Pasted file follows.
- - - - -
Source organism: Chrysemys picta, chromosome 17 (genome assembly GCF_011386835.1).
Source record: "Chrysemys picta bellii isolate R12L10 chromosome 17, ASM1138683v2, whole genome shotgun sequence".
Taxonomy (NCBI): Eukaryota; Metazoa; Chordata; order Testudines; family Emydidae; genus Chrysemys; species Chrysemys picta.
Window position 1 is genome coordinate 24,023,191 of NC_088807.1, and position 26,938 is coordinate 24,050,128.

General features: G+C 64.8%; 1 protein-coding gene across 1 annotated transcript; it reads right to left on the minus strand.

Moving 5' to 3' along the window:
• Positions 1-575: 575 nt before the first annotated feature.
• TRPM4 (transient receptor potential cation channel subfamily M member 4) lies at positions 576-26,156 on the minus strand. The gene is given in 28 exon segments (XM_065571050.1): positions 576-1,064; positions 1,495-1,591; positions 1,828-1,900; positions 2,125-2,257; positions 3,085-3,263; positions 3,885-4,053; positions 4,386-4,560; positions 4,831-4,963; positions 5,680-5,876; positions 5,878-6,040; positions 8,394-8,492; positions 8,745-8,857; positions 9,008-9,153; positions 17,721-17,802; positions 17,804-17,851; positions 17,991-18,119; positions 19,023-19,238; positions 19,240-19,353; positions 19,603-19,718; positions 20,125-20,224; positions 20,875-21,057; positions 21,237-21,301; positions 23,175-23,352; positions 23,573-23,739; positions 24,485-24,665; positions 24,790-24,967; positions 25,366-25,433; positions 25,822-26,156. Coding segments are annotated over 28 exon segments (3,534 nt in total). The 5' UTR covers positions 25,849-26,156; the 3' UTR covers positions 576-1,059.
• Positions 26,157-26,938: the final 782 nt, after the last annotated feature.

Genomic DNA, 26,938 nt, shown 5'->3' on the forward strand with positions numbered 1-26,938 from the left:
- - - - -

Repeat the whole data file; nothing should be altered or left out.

Source organism: Chrysemys picta, chromosome 17 (genome assembly GCF_011386835.1).
Source record: "Chrysemys picta bellii isolate R12L10 chromosome 17, ASM1138683v2, whole genome shotgun sequence".
Taxonomy (NCBI): Eukaryota; Metazoa; Chordata; order Testudines; family Emydidae; genus Chrysemys; species Chrysemys picta.
Window position 1 is genome coordinate 24,023,191 of NC_088807.1, and position 26,938 is coordinate 24,050,128.

General features: G+C 64.8%; 1 protein-coding gene across 1 annotated transcript; it reads right to left on the minus strand.

Moving 5' to 3' along the window:
• Positions 1-575: 575 nt before the first annotated feature.
• TRPM4 (transient receptor potential cation channel subfamily M member 4) lies at positions 576-26,156 on the minus strand. The gene is given in 28 exon segments (XM_065571050.1): positions 576-1,064; positions 1,495-1,591; positions 1,828-1,900; positions 2,125-2,257; positions 3,085-3,263; positions 3,885-4,053; positions 4,386-4,560; positions 4,831-4,963; positions 5,680-5,876; positions 5,878-6,040; positions 8,394-8,492; positions 8,745-8,857; positions 9,008-9,153; positions 17,721-17,802; positions 17,804-17,851; positions 17,991-18,119; positions 19,023-19,238; positions 19,240-19,353; positions 19,603-19,718; positions 20,125-20,224; positions 20,875-21,057; positions 21,237-21,301; positions 23,175-23,352; positions 23,573-23,739; positions 24,485-24,665; positions 24,790-24,967; positions 25,366-25,433; positions 25,822-26,156. Coding segments are annotated over 28 exon segments (3,534 nt in total). The 5' UTR covers positions 25,849-26,156; the 3' UTR covers positions 576-1,059.
• Positions 26,157-26,938: the final 782 nt, after the last annotated feature.

Genomic DNA, 26,938 nt, shown 5'->3' on the forward strand with positions numbered 1-26,938 from the left: